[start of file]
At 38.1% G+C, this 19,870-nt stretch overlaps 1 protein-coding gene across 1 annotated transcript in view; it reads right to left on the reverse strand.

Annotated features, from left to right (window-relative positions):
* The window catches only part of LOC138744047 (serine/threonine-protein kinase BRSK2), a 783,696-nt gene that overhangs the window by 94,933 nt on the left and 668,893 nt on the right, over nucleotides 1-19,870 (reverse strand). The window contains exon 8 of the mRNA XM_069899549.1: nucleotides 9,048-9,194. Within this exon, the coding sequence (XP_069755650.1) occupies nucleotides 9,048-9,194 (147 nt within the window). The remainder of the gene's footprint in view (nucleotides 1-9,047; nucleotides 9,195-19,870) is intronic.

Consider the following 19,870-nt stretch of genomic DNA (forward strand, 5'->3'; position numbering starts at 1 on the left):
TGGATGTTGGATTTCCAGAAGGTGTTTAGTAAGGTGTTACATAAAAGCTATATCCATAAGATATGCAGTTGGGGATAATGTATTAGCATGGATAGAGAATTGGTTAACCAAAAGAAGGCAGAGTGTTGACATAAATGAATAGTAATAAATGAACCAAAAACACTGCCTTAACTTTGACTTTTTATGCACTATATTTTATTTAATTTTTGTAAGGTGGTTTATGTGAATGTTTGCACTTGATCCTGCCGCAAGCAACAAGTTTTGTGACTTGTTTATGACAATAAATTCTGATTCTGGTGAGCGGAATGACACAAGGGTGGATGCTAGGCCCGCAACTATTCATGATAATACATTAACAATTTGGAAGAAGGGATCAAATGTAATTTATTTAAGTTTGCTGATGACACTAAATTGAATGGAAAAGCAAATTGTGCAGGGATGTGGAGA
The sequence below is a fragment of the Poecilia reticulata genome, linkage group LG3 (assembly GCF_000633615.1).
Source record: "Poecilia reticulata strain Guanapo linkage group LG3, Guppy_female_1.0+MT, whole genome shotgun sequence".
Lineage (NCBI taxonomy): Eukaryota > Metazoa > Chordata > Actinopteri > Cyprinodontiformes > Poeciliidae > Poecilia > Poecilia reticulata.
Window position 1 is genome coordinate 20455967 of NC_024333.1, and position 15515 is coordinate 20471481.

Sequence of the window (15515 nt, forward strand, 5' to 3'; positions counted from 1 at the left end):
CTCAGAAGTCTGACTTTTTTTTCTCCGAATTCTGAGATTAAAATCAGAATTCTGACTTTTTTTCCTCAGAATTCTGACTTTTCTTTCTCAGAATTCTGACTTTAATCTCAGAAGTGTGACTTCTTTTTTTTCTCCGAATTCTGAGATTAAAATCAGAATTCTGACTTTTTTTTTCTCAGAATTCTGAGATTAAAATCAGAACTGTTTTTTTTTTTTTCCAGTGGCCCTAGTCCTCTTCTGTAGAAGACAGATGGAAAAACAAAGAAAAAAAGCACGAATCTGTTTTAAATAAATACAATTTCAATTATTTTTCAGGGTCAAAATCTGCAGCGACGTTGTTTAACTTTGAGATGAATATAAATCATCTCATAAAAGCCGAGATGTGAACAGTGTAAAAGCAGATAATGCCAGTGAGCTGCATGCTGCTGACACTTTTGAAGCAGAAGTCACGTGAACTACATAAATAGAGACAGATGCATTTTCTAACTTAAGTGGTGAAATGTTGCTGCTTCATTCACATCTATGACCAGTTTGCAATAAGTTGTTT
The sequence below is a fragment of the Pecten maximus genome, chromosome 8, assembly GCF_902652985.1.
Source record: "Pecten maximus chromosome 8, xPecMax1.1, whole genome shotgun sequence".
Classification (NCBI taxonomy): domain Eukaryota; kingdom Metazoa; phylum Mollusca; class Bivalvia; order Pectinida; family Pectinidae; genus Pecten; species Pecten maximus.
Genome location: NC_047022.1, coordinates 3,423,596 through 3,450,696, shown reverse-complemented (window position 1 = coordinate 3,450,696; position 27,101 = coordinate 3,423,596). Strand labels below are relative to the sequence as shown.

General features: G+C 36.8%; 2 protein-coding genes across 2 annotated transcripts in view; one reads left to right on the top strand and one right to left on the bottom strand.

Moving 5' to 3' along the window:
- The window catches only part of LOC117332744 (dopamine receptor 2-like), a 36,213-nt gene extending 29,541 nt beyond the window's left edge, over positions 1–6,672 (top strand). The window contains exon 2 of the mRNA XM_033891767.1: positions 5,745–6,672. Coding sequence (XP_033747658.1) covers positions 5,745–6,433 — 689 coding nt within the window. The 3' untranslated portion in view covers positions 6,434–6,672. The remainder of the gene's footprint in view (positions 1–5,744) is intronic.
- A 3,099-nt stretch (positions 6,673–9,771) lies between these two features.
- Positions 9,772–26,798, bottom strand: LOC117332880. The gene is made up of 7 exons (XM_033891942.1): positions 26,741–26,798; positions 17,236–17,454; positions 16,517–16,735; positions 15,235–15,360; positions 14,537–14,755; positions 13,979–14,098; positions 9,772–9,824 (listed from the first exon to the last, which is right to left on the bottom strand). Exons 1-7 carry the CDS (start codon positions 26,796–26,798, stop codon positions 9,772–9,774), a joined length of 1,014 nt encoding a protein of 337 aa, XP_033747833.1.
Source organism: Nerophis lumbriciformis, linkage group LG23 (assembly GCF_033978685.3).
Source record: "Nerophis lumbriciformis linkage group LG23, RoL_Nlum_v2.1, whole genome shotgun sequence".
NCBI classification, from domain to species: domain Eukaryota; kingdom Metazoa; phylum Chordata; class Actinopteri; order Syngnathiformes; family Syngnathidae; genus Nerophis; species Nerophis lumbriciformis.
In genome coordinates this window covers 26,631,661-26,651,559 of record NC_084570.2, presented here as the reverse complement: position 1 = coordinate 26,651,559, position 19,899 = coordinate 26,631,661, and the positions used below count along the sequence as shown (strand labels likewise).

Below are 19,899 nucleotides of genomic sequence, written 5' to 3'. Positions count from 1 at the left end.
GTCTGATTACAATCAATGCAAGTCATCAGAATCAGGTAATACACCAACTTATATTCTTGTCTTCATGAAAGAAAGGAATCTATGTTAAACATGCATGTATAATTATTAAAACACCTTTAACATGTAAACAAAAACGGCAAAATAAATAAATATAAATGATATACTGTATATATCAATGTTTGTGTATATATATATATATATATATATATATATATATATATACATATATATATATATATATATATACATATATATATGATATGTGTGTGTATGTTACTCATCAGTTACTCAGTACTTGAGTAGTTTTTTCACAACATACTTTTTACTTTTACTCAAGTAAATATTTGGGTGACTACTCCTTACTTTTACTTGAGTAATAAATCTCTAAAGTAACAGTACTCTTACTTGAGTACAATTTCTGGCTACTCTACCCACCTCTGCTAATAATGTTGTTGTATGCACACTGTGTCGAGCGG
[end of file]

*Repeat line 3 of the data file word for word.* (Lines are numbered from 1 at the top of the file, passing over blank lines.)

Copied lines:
* The window catches only part of LOC138744047 (serine/threonine-protein kinase BRSK2), a 783,696-nt gene that overhangs the window by 94,933 nt on the left and 668,893 nt on the right, over nucleotides 1-19,870 (reverse strand). The window contains exon 8 of the mRNA XM_069899549.1: nucleotides 9,048-9,194. Within this exon, the coding sequence (XP_069755650.1) occupies nucleotides 9,048-9,194 (147 nt within the window). The remainder of the gene's footprint in view (nucleotides 1-9,047; nucleotides 9,195-19,870) is intronic.